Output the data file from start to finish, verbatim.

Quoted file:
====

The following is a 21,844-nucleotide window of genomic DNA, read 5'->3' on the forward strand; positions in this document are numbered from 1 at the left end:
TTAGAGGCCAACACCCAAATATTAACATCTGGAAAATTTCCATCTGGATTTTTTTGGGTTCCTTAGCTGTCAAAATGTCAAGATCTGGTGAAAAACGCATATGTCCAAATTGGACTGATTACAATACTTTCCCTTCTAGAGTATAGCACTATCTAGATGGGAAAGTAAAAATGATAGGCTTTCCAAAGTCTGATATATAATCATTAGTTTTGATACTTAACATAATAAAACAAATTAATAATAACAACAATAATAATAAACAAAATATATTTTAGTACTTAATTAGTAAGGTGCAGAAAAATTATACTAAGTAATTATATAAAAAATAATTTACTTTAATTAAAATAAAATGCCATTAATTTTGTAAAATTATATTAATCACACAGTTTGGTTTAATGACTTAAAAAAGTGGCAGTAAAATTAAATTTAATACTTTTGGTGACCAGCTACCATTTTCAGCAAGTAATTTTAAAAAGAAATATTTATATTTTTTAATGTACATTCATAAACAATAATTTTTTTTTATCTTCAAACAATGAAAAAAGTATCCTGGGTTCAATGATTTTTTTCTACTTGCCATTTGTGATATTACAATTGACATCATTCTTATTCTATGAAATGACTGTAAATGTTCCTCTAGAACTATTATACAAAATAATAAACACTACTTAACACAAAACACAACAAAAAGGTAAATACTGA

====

The following is a 21,844-nucleotide window of genomic DNA, read 5'->3' on the forward strand; positions in this document are numbered from 1 at the left end:
TTAGAGGCCAACACCCAAATATTAACATCTGGAAAATTTCCATCTGGATTTTTTTGGGTTCCTTAGCTGTCAAAATGTCAAGATCTGGTGAAAAACGCATATGTCCAAATTGGACTGATTACAATACTTTCCCTTCTAGAGTATAGCACTATCTAGATGGGAAAGTAAAAATGATAGGCTTTCCAAAGTCTGATATATAATCATTAGTTTTGATACTTAACATAATAAAACAAATTAATAATAACAACAATAATAATAAACAAAATATATTTTAGTACTTAATTAGTAAGGTGCAGAAAAATTATACTAAGTAATTATATAAAAAATAATTTACTTTAATTAAAATAAAATGCCATTAATTTTGTAAAATTATATTAATCACACAGTTTGGTTTAATGACTTAAAAAAGTGGCAGTAAAATTAAATTTAATACTTTTGGTGACCAGCTACCATTTTCAGCAAGTAATTTTAAAAAGAAATATTTATATTTTTTAATGTACATTCATAAACAATAATTTTTTTTTATCTTCAAACAATGAAAAAAGTATCCTGGGTTCAATGATTTTTTTCTACTTGCCATTTGTGATATTACAATTGACATCATTCTTATTCTATGAAATGACTGTAAATGTTCCTCTAGAACTATTATACAAAATAATAAACACTACTTAACACAAAACACAACAAAAAGGTAAATACTGA